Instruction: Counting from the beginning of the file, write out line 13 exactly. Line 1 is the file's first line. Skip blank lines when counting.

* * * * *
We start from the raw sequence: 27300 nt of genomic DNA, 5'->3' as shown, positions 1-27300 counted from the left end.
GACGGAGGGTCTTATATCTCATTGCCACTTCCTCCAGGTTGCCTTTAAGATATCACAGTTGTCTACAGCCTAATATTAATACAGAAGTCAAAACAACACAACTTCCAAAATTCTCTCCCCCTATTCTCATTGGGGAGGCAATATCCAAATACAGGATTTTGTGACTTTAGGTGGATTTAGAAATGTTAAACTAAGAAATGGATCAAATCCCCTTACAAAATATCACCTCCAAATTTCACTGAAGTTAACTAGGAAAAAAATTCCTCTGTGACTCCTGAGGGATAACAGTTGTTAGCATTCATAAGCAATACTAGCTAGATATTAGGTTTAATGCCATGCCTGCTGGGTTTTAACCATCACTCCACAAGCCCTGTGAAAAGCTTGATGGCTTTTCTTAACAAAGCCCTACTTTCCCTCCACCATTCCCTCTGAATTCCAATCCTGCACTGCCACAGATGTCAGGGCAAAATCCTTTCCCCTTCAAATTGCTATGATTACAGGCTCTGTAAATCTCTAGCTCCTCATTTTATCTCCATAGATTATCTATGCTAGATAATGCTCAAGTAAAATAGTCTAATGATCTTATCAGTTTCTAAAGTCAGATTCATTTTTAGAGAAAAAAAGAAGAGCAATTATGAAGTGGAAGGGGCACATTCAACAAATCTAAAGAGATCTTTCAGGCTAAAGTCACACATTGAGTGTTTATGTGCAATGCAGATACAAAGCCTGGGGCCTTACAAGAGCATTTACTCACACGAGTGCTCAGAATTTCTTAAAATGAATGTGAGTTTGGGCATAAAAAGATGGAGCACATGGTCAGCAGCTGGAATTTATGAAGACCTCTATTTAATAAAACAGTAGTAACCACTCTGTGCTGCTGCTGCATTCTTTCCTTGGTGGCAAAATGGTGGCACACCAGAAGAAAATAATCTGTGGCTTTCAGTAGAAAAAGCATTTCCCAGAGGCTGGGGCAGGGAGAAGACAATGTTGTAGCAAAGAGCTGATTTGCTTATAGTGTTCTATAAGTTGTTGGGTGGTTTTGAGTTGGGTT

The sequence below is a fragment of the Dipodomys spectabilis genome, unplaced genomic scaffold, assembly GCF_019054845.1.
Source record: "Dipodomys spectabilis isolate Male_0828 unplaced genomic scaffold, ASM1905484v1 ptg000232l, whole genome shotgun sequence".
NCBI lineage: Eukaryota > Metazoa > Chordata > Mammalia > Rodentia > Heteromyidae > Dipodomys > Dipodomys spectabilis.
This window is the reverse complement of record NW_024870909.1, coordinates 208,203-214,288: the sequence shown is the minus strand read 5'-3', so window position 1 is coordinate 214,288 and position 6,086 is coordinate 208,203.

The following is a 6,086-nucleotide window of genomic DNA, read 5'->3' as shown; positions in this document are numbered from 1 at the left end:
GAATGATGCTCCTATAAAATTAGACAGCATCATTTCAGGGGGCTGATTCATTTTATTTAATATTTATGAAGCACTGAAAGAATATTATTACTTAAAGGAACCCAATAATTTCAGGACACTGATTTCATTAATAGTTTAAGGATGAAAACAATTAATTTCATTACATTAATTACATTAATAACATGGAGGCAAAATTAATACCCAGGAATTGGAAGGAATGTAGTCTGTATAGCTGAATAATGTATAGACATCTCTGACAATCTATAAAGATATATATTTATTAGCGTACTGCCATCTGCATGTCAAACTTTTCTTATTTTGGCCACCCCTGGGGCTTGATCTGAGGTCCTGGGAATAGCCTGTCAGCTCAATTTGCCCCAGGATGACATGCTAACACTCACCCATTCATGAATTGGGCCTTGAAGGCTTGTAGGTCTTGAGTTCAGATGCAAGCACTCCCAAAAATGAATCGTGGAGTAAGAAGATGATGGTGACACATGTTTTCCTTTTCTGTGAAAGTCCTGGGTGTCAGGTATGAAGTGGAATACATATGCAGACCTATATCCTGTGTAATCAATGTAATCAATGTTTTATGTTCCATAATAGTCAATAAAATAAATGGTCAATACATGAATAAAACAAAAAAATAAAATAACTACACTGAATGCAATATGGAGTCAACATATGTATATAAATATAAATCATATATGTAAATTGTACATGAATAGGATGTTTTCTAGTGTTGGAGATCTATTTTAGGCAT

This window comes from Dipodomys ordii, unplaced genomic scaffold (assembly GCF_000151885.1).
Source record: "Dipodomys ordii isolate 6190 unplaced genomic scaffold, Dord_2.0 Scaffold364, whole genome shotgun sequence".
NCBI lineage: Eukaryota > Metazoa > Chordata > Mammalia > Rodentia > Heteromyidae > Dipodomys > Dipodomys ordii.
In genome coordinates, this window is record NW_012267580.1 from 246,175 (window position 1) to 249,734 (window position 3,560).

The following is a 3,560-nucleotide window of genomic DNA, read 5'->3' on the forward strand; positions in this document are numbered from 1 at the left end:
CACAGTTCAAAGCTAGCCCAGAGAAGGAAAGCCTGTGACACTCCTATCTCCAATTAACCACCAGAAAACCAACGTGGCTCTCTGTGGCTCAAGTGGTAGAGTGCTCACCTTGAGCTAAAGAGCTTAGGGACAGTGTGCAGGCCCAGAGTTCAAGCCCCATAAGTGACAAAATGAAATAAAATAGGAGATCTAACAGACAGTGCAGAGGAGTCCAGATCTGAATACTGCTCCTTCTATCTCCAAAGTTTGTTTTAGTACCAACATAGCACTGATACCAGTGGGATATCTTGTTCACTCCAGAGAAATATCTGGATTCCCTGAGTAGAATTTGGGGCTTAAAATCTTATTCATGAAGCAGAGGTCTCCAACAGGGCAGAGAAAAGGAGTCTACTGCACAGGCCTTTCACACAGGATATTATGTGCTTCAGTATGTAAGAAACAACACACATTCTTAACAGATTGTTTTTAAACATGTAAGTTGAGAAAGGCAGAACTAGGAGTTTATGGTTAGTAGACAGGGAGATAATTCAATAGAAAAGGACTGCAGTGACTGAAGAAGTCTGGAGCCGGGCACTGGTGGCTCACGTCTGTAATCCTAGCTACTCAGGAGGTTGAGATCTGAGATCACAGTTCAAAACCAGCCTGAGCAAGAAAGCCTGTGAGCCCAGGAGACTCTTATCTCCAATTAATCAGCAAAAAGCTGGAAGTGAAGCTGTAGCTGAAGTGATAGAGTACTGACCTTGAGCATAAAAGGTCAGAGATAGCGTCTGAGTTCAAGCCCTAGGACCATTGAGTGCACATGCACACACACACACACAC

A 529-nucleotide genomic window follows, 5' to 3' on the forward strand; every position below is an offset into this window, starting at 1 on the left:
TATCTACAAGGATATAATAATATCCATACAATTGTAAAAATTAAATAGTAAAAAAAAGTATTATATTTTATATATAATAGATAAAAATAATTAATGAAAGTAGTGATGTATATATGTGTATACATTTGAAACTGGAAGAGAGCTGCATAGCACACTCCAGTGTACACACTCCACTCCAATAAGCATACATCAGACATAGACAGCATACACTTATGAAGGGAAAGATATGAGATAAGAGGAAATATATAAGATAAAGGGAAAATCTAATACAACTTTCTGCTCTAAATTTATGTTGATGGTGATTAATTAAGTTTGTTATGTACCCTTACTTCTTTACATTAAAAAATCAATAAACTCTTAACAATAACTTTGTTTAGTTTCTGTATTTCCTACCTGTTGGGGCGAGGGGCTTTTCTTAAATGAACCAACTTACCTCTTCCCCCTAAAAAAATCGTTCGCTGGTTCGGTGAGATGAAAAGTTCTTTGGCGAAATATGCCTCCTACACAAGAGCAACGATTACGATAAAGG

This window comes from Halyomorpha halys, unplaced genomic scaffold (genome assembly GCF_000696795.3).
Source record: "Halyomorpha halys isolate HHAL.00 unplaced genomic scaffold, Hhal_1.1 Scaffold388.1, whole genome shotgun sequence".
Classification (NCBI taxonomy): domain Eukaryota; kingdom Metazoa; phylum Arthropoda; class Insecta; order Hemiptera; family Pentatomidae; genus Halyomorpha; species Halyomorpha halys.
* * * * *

The following is a 3,560-nucleotide window of genomic DNA, read 5'->3' on the forward strand; positions in this document are numbered from 1 at the left end: